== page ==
Libyan Theocracy?


The New York Times, reporting from Benghazi:

… The sea of flag-waving citizens reacted with shouts of “God is great;” minutes earlier, they had sung the bouncy Italianate national anthem used before Col. Muammar el-Qaddafi came to power. The song has been revived to help celebrate the downfall of the dictator, who was killed on Thursday.

Two strands — a new piety and all-purpose, free-wheeling euphoria — dominated the hastily improvised ceremony, which was intended to put a cap on Libya’s bloody upheaval and mark the beginning of the country’s transition to something approaching normalcy …

… "We are an Islamic country," Mr. Abdel-Jalil, the chairman of the Transitional National Council, said as the sun descended. "We take the Islamic religion as the core of our new government. The constitution will be based on our Islamic religion."

Still, the Times reports, the crowd was ecstatic, shouting the praises of freedom. As they yelled and sang, Abdel-Jalil promised to cap interest on bank loans and reinstate Qur'anic polygamy.


  1. Karl says

    These matters are not for the council to decide. They will be decided by whatever government is elected next year. Abdel-Jalil is just exploiting the moment to get his views out.

  2. ynot says

    It’s too early to form conclusions. It could be that he want to placate religious conservatives at this time before the actual government begins its work – much like republicans like to give raw meat to the evangelicals to get elected. Time will tell.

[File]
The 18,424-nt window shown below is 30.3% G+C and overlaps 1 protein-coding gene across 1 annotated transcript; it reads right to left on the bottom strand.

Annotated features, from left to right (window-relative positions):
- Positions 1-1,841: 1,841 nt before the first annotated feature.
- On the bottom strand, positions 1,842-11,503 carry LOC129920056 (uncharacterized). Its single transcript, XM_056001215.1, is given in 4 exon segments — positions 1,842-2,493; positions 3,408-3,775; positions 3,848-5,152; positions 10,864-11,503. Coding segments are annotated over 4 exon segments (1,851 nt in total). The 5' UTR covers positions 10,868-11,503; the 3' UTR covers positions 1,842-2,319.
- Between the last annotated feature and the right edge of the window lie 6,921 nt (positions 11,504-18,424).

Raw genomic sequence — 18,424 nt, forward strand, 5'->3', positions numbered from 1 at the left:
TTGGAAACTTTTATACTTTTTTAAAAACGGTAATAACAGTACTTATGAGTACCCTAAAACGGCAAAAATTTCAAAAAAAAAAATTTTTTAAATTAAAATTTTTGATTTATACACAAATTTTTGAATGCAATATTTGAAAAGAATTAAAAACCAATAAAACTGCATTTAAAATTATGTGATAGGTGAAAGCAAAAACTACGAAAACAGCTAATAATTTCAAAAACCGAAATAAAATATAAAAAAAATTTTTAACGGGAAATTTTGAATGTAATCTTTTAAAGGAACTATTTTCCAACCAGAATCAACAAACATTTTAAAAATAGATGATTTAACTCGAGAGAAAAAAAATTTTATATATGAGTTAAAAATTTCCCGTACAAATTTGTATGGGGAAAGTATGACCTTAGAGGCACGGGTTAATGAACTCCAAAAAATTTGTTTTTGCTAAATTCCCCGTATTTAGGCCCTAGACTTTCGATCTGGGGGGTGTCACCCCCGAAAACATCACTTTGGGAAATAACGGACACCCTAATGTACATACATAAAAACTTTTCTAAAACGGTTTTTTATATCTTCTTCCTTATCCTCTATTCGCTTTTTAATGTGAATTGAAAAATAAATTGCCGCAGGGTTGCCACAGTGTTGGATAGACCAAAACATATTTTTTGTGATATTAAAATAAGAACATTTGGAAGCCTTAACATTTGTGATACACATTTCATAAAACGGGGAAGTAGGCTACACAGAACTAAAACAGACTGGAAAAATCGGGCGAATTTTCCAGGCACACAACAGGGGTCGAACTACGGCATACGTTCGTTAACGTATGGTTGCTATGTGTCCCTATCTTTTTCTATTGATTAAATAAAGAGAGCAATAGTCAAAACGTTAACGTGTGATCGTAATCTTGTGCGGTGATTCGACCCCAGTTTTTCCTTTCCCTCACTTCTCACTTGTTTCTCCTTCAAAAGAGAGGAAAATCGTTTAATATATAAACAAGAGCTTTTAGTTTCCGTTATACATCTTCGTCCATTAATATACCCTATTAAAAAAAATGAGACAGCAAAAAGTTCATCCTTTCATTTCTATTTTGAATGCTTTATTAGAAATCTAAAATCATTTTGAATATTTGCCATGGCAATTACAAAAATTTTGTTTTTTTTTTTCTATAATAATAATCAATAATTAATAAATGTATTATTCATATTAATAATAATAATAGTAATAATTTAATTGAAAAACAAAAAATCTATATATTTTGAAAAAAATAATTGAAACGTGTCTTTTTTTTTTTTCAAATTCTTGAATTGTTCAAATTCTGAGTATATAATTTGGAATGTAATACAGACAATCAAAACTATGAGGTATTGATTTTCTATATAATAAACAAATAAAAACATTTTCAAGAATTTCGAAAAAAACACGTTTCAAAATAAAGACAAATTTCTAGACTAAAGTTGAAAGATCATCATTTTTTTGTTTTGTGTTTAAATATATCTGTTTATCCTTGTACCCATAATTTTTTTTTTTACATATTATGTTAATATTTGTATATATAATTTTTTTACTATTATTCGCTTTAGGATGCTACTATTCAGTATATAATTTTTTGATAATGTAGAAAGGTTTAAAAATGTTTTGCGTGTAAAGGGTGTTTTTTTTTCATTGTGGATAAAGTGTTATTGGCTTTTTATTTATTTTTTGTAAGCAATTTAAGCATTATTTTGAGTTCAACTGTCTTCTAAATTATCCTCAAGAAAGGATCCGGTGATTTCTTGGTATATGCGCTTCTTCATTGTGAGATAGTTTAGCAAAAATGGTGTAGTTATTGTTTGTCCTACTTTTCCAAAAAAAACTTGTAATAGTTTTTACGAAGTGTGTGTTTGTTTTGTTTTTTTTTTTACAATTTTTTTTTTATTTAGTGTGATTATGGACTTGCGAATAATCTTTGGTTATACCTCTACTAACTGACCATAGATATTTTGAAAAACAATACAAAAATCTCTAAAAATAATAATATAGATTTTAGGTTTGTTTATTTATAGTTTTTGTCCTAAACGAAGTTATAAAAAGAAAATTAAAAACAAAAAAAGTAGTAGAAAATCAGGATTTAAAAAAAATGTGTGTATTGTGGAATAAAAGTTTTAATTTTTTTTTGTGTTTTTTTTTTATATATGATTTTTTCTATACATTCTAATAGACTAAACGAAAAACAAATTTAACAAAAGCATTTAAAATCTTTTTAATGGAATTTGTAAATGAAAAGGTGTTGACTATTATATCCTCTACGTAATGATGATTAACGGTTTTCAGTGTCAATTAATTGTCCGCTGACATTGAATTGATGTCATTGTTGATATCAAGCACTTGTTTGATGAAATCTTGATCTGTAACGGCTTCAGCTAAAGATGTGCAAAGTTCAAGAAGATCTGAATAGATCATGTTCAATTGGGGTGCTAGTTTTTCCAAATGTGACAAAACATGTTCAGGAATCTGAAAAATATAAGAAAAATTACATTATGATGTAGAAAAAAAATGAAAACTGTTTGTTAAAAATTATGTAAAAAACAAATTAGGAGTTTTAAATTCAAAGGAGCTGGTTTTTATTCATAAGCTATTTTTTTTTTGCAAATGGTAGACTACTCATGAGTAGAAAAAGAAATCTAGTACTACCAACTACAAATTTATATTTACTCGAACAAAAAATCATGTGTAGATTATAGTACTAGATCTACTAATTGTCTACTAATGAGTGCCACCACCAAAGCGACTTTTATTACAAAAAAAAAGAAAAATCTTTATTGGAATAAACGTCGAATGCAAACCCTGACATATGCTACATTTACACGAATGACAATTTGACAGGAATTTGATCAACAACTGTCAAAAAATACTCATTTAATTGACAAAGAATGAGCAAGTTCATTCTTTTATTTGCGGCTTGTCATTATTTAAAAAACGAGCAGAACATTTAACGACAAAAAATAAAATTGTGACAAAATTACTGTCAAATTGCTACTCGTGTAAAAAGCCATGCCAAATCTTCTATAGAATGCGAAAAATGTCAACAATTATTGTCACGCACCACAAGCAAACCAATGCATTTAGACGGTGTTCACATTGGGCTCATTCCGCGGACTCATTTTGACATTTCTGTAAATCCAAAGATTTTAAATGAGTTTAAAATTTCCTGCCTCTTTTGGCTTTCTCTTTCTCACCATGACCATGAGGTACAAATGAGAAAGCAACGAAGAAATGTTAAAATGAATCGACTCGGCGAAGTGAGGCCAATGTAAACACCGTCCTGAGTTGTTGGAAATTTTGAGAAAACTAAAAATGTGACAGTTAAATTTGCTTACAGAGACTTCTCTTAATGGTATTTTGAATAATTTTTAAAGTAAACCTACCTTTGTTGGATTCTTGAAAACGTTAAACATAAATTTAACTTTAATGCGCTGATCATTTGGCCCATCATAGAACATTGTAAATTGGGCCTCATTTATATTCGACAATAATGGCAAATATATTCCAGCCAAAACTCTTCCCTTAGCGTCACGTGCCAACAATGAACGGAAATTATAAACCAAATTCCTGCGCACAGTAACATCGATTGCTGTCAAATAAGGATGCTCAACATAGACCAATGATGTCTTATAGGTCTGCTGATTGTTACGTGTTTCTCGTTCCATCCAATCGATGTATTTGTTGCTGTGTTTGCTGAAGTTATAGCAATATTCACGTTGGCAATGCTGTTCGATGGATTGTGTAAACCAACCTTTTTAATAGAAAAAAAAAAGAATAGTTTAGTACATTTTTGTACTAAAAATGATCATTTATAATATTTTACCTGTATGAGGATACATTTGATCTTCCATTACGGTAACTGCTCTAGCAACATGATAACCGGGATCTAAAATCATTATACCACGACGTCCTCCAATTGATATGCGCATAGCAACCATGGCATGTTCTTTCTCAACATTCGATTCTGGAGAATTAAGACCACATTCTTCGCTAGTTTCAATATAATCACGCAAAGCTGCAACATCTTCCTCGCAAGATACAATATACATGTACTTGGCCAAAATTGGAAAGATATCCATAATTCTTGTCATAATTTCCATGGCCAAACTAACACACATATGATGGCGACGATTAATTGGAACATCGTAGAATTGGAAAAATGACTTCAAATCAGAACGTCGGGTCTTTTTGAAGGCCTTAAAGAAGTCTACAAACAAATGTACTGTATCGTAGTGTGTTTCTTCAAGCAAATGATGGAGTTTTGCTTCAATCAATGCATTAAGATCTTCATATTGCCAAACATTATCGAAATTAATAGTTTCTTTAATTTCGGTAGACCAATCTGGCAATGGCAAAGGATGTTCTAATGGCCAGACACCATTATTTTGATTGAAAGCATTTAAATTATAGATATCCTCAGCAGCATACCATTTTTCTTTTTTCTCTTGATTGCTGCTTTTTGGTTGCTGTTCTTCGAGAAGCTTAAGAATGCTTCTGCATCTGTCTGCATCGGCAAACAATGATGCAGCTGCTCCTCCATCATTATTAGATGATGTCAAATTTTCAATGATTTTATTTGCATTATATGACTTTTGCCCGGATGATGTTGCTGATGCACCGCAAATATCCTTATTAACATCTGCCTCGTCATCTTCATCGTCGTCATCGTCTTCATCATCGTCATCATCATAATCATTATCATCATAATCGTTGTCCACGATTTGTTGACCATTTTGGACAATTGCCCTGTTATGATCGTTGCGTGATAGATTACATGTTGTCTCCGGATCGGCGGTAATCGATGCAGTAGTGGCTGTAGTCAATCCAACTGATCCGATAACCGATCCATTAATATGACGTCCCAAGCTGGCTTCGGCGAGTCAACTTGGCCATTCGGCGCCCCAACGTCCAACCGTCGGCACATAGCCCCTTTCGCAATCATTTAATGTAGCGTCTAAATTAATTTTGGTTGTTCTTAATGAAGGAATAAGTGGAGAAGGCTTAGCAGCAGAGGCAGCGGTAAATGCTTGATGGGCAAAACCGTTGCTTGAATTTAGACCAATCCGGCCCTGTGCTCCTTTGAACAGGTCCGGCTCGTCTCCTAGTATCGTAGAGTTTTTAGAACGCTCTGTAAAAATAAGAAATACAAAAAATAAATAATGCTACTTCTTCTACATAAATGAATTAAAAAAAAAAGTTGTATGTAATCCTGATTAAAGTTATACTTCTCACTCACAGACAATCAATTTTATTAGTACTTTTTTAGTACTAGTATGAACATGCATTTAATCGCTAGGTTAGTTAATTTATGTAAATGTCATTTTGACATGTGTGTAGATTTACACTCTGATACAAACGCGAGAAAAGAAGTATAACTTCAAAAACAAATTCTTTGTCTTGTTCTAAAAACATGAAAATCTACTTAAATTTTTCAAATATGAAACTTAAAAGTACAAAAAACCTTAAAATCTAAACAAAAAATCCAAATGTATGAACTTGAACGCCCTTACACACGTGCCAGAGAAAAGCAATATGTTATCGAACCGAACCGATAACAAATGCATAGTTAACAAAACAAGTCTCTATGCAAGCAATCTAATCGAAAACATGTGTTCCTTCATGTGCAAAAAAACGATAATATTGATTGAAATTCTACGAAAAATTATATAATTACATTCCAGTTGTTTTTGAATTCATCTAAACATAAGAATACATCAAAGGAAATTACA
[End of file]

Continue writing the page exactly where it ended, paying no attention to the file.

3. Paul R says

    Polygamy? Not so great. Islamic banking? Common practice in many countries. They just don’t call it “interest,” but they still make money.

    All religions are hypocritical.

  4. Chunks says

    Oh it’s nothing to worry about. The only bad theocracy is a Christian one such as the modern day USA under evil theocrat Obama. Islam is the religion of peace, rainbows and unicorns…

  5. just_a_guy says

    Hmm. Islam’s statism is what offends me–and what suppresses it’s women and gay people so intimately and violently. Am I the only person wishing there’d be a budding Luther somewhere in the Islamic lands, actually insisting on questioning church doctrine?! Until massess of ordinary folk refuse to simply submit to the rulings of some superstitious “prophet,” church does not get split from state.

    C’mon ordinary muslims: Grow a pair.

    Be yourself and demand that your government allow u freedom from what the sanctioned “prophet” or some such orders.

    Am I missing something?

  6. Mike C says

    The people of Libya are of an entirely different background than us. It’s time we understand that not everyone in the world is like us or wants to be like us. Everyone wanted Gaddafi toppled, but only wants a society to rise up that looks like the one they’d plan out in their head? An Islamic government for the people of Libya makes sense to a lot of them, and I would have expected them to incorporate parts of Islamic law into their country. It’s also important to realize that basing a constitution on Islam does not necessarily mean draconian sharia law.